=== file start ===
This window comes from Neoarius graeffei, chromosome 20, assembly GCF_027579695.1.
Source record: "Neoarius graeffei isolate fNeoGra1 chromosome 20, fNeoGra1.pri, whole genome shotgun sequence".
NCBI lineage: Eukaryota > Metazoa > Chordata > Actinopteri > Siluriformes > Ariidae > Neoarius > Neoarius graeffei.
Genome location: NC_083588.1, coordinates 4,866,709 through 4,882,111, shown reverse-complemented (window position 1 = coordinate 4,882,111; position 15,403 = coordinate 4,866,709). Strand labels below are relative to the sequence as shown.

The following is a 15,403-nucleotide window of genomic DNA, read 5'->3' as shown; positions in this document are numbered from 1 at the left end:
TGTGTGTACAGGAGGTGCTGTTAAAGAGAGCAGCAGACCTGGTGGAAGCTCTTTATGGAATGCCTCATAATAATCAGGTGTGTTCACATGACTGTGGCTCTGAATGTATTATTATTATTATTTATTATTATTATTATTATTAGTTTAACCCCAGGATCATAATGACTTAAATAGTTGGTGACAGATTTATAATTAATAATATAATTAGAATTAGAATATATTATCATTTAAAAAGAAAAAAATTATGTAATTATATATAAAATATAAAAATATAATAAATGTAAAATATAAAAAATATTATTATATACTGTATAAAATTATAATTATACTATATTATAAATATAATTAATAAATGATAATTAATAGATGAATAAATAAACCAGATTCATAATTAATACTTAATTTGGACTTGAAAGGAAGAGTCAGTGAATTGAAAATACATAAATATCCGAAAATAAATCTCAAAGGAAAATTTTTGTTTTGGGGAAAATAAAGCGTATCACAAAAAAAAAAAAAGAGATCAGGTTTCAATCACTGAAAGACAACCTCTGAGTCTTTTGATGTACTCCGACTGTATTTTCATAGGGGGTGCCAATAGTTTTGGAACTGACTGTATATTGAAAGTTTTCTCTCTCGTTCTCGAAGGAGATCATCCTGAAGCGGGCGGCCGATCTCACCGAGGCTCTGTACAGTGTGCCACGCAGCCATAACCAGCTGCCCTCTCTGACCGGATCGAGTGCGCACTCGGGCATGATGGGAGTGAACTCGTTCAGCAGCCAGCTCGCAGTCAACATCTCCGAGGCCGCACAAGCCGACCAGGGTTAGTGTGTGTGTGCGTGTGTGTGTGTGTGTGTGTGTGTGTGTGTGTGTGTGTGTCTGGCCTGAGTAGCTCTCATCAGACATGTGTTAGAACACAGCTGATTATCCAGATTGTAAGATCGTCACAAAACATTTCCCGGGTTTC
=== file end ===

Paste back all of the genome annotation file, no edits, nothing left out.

This window comes from Neoarius graeffei, chromosome 20, assembly GCF_027579695.1.
Source record: "Neoarius graeffei isolate fNeoGra1 chromosome 20, fNeoGra1.pri, whole genome shotgun sequence".
NCBI lineage: Eukaryota > Metazoa > Chordata > Actinopteri > Siluriformes > Ariidae > Neoarius > Neoarius graeffei.
Genome location: NC_083588.1, coordinates 4,866,709 through 4,882,111, shown reverse-complemented (window position 1 = coordinate 4,882,111; position 15,403 = coordinate 4,866,709). Strand labels below are relative to the sequence as shown.

The following is a 15,403-nucleotide window of genomic DNA, read 5'->3' as shown; positions in this document are numbered from 1 at the left end:
TGTGTGTACAGGAGGTGCTGTTAAAGAGAGCAGCAGACCTGGTGGAAGCTCTTTATGGAATGCCTCATAATAATCAGGTGTGTTCACATGACTGTGGCTCTGAATGTATTATTATTATTATTTATTATTATTATTATTATTAGTTTAACCCCAGGATCATAATGACTTAAATAGTTGGTGACAGATTTATAATTAATAATATAATTAGAATTAGAATATATTATCATTTAAAAAGAAAAAAATTATGTAATTATATATAAAATATAAAAATATAATAAATGTAAAATATAAAAAATATTATTATATACTGTATAAAATTATAATTATACTATATTATAAATATAATTAATAAATGATAATTAATAGATGAATAAATAAACCAGATTCATAATTAATACTTAATTTGGACTTGAAAGGAAGAGTCAGTGAATTGAAAATACATAAATATCCGAAAATAAATCTCAAAGGAAAATTTTTGTTTTGGGGAAAATAAAGCGTATCACAAAAAAAAAAAAAGAGATCAGGTTTCAATCACTGAAAGACAACCTCTGAGTCTTTTGATGTACTCCGACTGTATTTTCATAGGGGGTGCCAATAGTTTTGGAACTGACTGTATATTGAAAGTTTTCTCTCTCGTTCTCGAAGGAGATCATCCTGAAGCGGGCGGCCGATCTCACCGAGGCTCTGTACAGTGTGCCACGCAGCCATAACCAGCTGCCCTCTCTGACCGGATCGAGTGCGCACTCGGGCATGATGGGAGTGAACTCGTTCAGCAGCCAGCTCGCAGTCAACATCTCCGAGGCCGCACAAGCCGACCAGGGTTAGTGTGTGTGTGCGTGTGTGTGTGTGTGTGTGTGTGTGTGTGTGTGTGTGTGTCTGGCCTGAGTAGCTCTCATCAGACATGTGTTAGAACACAGCTGATTATCCAGATTGTAAGATCGTCACAAAACATTTCCCGGGTTTC